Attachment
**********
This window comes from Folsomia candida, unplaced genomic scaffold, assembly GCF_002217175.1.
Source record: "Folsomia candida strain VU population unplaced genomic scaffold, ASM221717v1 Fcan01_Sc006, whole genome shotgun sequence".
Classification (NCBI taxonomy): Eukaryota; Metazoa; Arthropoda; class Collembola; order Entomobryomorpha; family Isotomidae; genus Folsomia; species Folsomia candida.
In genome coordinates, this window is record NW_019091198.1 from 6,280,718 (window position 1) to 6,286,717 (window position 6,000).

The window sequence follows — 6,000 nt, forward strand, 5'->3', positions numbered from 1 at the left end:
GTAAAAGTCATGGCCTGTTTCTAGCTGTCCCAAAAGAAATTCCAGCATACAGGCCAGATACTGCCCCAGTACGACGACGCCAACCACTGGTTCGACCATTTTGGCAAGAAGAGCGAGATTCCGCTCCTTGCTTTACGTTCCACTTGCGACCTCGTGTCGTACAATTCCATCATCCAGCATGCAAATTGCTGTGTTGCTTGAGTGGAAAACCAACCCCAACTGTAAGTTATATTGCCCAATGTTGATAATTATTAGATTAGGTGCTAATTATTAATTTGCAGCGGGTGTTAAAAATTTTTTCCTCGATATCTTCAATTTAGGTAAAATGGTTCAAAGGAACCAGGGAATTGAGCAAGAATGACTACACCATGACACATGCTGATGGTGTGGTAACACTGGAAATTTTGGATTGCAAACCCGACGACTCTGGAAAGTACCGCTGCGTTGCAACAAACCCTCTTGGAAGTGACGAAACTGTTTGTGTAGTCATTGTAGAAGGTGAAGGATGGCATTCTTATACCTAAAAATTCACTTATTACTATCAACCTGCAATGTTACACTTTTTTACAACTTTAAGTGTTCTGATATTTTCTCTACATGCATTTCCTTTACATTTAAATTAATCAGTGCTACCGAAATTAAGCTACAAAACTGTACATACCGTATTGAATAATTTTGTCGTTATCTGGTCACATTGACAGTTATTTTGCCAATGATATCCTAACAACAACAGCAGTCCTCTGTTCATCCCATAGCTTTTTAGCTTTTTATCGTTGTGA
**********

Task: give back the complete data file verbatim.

This window comes from Folsomia candida, unplaced genomic scaffold, assembly GCF_002217175.1.
Source record: "Folsomia candida strain VU population unplaced genomic scaffold, ASM221717v1 Fcan01_Sc006, whole genome shotgun sequence".
Classification (NCBI taxonomy): Eukaryota; Metazoa; Arthropoda; class Collembola; order Entomobryomorpha; family Isotomidae; genus Folsomia; species Folsomia candida.
In genome coordinates, this window is record NW_019091198.1 from 6,280,718 (window position 1) to 6,286,717 (window position 6,000).

The window sequence follows — 6,000 nt, forward strand, 5'->3', positions numbered from 1 at the left end:
GTAAAAGTCATGGCCTGTTTCTAGCTGTCCCAAAAGAAATTCCAGCATACAGGCCAGATACTGCCCCAGTACGACGACGCCAACCACTGGTTCGACCATTTTGGCAAGAAGAGCGAGATTCCGCTCCTTGCTTTACGTTCCACTTGCGACCTCGTGTCGTACAATTCCATCATCCAGCATGCAAATTGCTGTGTTGCTTGAGTGGAAAACCAACCCCAACTGTAAGTTATATTGCCCAATGTTGATAATTATTAGATTAGGTGCTAATTATTAATTTGCAGCGGGTGTTAAAAATTTTTTCCTCGATATCTTCAATTTAGGTAAAATGGTTCAAAGGAACCAGGGAATTGAGCAAGAATGACTACACCATGACACATGCTGATGGTGTGGTAACACTGGAAATTTTGGATTGCAAACCCGACGACTCTGGAAAGTACCGCTGCGTTGCAACAAACCCTCTTGGAAGTGACGAAACTGTTTGTGTAGTCATTGTAGAAGGTGAAGGATGGCATTCTTATACCTAAAAATTCACTTATTACTATCAACCTGCAATGTTACACTTTTTTACAACTTTAAGTGTTCTGATATTTTCTCTACATGCATTTCCTTTACATTTAAATTAATCAGTGCTACCGAAATTAAGCTACAAAACTGTACATACCGTATTGAATAATTTTGTCGTTATCTGGTCACATTGACAGTTATTTTGCCAATGATATCCTAACAACAACAGCAGTCCTCTGTTCATCCCATAGCTTTTTAGCTTTTTATCGTTGTGA